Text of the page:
up front: I’m not sure this is the right forum for this, but since here perhaps are some folks who know something about the hardware structure of the Tegra K1, and where I asked before (e.g. Xilinx), maybe not so much, maybe someone throws some new insights at me…
Or points me to another (sub-)forum ;)
What’s this about:
I have a Avionic Design “Meerkat” board with the NVIDIA Tegra K1 on it.
On there is running the L4T Linux, kernel 3.10.105, I think plus some Avionic specific drivers, from their github.
A FPGA devboard (Artix7) is connected to the ARM CPU on the TK1, via PCI-express.
The FPGA structure defines some register blocks, and a 64KB memory area, which are memory-mapped.
I have attempted to communicate with the FPGA in two ways:
via the /dev/mem driver, doing 2 mmap()'ings, one for the registers, one for the memory area for main data transfer.
The Xilinx page called “Accessing+BRAM+In+Linux” claims that opening the /dev/mem file with the O_SYNC flag causes the mem mapping of the physical (FPGA/PCIe) adresses to virtual memory to be non-cached, and very slow access would confirm this to be the case.
Copying the 64K a few 10’s of times yields a transfer rate of ~ 2MByte/s, which I would consider extremely slow for PCIe (not to mention 4 lanes). It’s done with a for loop in 32bit words, though, as memcpy freezes.
But: I see updates on the memory-mapped registers (used e.g. for hand-shake) only reliably when I have a GDB breakpoint in the CPU code, right before reading the register.
From my perspective of limited knowledge of these things, this still sounds cache related?
I compiled the Xilinx XDMA driver, provided in Xilinx_Answer_65444_Linux, against the L4T kernel source, for ARM gnueabihf.
I am aware that, in the given form, the driver is spec’d for x86 systems only. I was told that the limitation is probably due to non-x86 systems, such as the ARM Cortex A on the TK1 maybe (?), potentially being non-cache-coherent, resulting in the CPU still accessing old data from its cache, while the DMA driver writes direcly to RAM. Can someone confirm this is the case on TK1?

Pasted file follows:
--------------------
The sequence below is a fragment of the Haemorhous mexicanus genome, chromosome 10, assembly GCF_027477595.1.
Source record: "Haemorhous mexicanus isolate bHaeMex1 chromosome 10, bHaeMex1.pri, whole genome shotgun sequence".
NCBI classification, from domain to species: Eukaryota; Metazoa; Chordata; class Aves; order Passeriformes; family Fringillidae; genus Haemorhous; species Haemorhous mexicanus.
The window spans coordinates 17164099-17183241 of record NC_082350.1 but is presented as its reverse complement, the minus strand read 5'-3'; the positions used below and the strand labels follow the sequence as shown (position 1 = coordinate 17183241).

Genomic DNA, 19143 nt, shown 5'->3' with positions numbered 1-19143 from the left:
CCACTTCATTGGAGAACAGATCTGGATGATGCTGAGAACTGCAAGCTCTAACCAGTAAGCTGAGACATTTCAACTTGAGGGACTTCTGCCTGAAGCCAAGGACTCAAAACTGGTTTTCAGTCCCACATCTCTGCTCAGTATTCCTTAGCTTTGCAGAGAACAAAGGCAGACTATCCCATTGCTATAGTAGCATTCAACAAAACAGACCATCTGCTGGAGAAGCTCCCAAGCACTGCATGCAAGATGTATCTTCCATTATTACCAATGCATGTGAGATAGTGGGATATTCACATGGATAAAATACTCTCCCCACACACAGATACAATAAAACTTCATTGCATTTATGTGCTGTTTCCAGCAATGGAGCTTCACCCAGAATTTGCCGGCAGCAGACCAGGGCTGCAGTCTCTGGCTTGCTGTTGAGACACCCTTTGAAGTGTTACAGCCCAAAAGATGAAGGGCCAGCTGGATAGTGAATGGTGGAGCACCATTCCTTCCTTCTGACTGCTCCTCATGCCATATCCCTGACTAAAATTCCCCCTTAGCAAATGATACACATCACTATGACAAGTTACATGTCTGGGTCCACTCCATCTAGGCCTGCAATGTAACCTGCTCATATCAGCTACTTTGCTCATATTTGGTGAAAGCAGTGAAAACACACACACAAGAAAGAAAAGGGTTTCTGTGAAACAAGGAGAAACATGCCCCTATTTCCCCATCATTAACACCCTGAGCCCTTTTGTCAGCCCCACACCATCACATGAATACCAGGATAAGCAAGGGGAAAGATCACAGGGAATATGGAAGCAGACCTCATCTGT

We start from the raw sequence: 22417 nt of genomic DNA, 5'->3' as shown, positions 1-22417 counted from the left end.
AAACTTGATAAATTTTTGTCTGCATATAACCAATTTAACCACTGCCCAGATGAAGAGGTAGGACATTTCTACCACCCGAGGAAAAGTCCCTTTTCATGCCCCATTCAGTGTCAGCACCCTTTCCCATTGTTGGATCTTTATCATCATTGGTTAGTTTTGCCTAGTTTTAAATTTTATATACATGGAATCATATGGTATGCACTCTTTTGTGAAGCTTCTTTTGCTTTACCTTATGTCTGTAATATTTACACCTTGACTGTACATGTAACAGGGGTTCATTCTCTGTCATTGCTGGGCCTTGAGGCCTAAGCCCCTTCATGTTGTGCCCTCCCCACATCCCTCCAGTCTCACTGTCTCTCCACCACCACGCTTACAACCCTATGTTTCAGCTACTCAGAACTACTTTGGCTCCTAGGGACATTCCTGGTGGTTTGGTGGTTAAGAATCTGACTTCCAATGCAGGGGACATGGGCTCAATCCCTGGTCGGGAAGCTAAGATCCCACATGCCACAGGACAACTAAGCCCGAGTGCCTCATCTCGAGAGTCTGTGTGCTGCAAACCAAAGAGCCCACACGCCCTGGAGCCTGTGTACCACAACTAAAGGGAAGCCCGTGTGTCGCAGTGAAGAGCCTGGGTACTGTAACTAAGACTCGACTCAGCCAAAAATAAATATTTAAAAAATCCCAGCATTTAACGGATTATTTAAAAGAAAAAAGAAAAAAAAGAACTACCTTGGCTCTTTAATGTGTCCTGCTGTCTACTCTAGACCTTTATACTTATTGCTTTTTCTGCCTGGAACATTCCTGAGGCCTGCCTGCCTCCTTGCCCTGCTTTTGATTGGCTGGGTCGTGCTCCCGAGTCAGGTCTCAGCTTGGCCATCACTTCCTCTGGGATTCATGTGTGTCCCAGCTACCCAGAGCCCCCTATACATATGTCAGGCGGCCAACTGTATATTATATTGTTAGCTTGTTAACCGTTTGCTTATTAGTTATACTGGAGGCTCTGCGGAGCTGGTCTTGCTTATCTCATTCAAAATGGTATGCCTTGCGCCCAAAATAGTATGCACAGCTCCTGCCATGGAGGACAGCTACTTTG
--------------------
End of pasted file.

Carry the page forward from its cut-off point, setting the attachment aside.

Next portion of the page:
So the driver probably needs to be modified - since that involves a road block for me, not a kernel dev so far, I tried out what happens as-is first.
So, while blindly copying the 64K block some times via DMA (using /dev/xdma0_c2h0) yields a usable 200MB/sec, my hand-shaking registers (using /dev/xdma0_user, which accesses registers without DMA, and again, mmap() to map it into user space) still have the same problem:
It only works when there is a breakpoint.
Now if I’d only see this with the “x86 only !” xdma driver, I’d not be surprized, for the reasons outlined above. But with /dev/mem, a part of the Linux, too?
I don’t have much of an idea what to further look for.
Does this make sense to anyone here?
Can someone point me to the proper diagnostic tools to use, for this kind of scenario? At the moment it’s a bit like poking at an alien space probe with a stick.
(I have no kernel dev experience, only done some bare metal MCU work)
PS. sorry for not posting relevant weblinks, but when my first post at another forum had links, it was marked as spam in the blink of an eye)